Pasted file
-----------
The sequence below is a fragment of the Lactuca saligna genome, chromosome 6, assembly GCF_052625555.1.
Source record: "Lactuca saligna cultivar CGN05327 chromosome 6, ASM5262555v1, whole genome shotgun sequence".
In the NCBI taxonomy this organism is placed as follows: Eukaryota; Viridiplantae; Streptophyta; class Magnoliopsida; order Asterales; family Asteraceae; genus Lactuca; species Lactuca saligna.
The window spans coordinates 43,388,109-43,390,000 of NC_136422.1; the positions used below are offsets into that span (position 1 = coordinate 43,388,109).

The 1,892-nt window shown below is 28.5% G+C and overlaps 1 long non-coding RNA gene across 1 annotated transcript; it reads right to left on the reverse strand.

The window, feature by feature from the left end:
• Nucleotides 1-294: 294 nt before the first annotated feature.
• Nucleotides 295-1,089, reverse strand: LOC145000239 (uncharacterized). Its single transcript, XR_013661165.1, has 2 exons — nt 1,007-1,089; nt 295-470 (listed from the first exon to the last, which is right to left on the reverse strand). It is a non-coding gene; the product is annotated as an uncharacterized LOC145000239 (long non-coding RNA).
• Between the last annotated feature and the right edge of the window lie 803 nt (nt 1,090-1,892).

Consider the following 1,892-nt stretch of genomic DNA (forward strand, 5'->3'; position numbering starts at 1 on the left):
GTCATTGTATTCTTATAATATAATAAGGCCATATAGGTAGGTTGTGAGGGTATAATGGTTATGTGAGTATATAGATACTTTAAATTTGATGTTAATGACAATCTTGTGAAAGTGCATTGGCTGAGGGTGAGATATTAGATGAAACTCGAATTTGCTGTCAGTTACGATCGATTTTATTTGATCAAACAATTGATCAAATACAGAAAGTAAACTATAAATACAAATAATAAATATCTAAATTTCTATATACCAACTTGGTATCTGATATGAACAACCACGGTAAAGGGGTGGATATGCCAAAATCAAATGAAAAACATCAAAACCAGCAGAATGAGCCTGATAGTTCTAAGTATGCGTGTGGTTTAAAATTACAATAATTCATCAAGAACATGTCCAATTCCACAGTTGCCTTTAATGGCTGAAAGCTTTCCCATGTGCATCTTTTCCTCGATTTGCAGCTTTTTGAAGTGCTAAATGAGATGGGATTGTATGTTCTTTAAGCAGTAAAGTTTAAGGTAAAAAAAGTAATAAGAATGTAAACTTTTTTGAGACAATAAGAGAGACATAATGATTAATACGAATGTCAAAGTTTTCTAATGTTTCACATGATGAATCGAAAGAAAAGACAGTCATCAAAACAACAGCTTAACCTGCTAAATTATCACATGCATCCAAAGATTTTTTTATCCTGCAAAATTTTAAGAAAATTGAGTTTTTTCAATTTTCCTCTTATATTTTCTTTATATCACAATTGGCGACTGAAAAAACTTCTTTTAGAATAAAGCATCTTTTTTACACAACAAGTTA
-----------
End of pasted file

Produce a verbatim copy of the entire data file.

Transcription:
The sequence below is a fragment of the Lactuca saligna genome, chromosome 6, assembly GCF_052625555.1.
Source record: "Lactuca saligna cultivar CGN05327 chromosome 6, ASM5262555v1, whole genome shotgun sequence".
In the NCBI taxonomy this organism is placed as follows: Eukaryota; Viridiplantae; Streptophyta; class Magnoliopsida; order Asterales; family Asteraceae; genus Lactuca; species Lactuca saligna.
The window spans coordinates 43,388,109-43,390,000 of NC_136422.1; the positions used below are offsets into that span (position 1 = coordinate 43,388,109).

The 1,892-nt window shown below is 28.5% G+C and overlaps 1 long non-coding RNA gene across 1 annotated transcript; it reads right to left on the reverse strand.

The window, feature by feature from the left end:
• Nucleotides 1-294: 294 nt before the first annotated feature.
• Nucleotides 295-1,089, reverse strand: LOC145000239 (uncharacterized). Its single transcript, XR_013661165.1, has 2 exons — nt 1,007-1,089; nt 295-470 (listed from the first exon to the last, which is right to left on the reverse strand). It is a non-coding gene; the product is annotated as an uncharacterized LOC145000239 (long non-coding RNA).
• Between the last annotated feature and the right edge of the window lie 803 nt (nt 1,090-1,892).

Consider the following 1,892-nt stretch of genomic DNA (forward strand, 5'->3'; position numbering starts at 1 on the left):
GTCATTGTATTCTTATAATATAATAAGGCCATATAGGTAGGTTGTGAGGGTATAATGGTTATGTGAGTATATAGATACTTTAAATTTGATGTTAATGACAATCTTGTGAAAGTGCATTGGCTGAGGGTGAGATATTAGATGAAACTCGAATTTGCTGTCAGTTACGATCGATTTTATTTGATCAAACAATTGATCAAATACAGAAAGTAAACTATAAATACAAATAATAAATATCTAAATTTCTATATACCAACTTGGTATCTGATATGAACAACCACGGTAAAGGGGTGGATATGCCAAAATCAAATGAAAAACATCAAAACCAGCAGAATGAGCCTGATAGTTCTAAGTATGCGTGTGGTTTAAAATTACAATAATTCATCAAGAACATGTCCAATTCCACAGTTGCCTTTAATGGCTGAAAGCTTTCCCATGTGCATCTTTTCCTCGATTTGCAGCTTTTTGAAGTGCTAAATGAGATGGGATTGTATGTTCTTTAAGCAGTAAAGTTTAAGGTAAAAAAAGTAATAAGAATGTAAACTTTTTTGAGACAATAAGAGAGACATAATGATTAATACGAATGTCAAAGTTTTCTAATGTTTCACATGATGAATCGAAAGAAAAGACAGTCATCAAAACAACAGCTTAACCTGCTAAATTATCACATGCATCCAAAGATTTTTTTATCCTGCAAAATTTTAAGAAAATTGAGTTTTTTCAATTTTCCTCTTATATTTTCTTTATATCACAATTGGCGACTGAAAAAACTTCTTTTAGAATAAAGCATCTTTTTTACACAACAAGTTA